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March 15, 2017


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If I may add something............
Decades ago, my first trip to Maine on my Stonehorse, my only electronics was a digital DS and a stereo. No VHF. Everything was dead reckoning. Left Boothbay for Monhegan, under sail in pea soup. (You know, when you're young, you can do anything!) Buoy to buoy, the last being a bell. Nearly got run down by a fast running Concordia yawl on a broad reach; then a small outboard screaming along. I learned a BIG lesson: In fog, sound buoys are Grand Central Station! Everyone uses them as a taking-off point, or an arrival point. Lots of traffic in the neighborhood.
Things may have changed in this electronic age. But I still UP my alertness near sound producing ATONs.


Thanks for the note. I think you and I have a lot in common – we've both had the hair on the backs' of our necks stick up a few more times that we would have liked.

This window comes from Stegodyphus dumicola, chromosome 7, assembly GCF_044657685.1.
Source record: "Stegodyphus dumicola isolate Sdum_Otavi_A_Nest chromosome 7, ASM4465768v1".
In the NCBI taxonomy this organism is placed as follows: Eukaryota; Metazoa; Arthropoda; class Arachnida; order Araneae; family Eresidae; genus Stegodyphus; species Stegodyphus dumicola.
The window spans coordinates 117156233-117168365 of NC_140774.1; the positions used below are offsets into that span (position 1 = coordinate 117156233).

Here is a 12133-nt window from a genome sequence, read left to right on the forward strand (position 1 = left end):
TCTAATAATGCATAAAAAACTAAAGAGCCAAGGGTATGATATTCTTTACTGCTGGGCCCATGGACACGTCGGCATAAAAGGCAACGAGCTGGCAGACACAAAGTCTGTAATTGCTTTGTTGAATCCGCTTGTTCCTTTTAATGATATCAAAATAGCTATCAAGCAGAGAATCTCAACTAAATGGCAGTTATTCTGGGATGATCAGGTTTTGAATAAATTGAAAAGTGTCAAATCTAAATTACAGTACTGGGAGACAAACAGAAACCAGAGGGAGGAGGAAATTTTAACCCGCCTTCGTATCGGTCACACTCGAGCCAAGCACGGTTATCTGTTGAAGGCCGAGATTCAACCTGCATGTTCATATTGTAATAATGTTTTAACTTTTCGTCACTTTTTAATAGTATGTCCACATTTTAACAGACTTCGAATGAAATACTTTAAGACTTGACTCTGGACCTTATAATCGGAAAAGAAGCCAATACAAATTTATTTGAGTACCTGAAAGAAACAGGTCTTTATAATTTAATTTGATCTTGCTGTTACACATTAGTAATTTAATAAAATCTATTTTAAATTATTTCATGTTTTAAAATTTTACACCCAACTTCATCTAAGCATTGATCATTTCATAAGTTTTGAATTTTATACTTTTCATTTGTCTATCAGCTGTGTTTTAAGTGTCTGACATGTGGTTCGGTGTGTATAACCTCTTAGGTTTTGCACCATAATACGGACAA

Mark.Is that photo above your fog article of Blakeney,Norfolk?

No, not mine. It was taken by a friend.

First rule of navigation in fog for non-professional mariners (me): "don't." What emergency is worth the risk? That's the minimum cause for bending or breaking the rule.

Another tip for the excellent points above: All (I think) radar apparatus available for small craft can now perform MARPA functions if the necessary ancillary inputs are available to the radar. Practice with it frequently, in clear weather, thereby developing a "mind's eye" picture of what the CPA is telling you when you can't actually see a vessel selected as a MARPA target.


Thanks for the comment but we can't always avoid fog. Sometimes it comes up on us and we have no option but to keep going and navigate through it. As I mentioned, modern nav aids are great but they are just that, aids. The best collision avoidance tools are eyes, ears and common sense.

It sounds as though one would be in safe hands on board with Mark.

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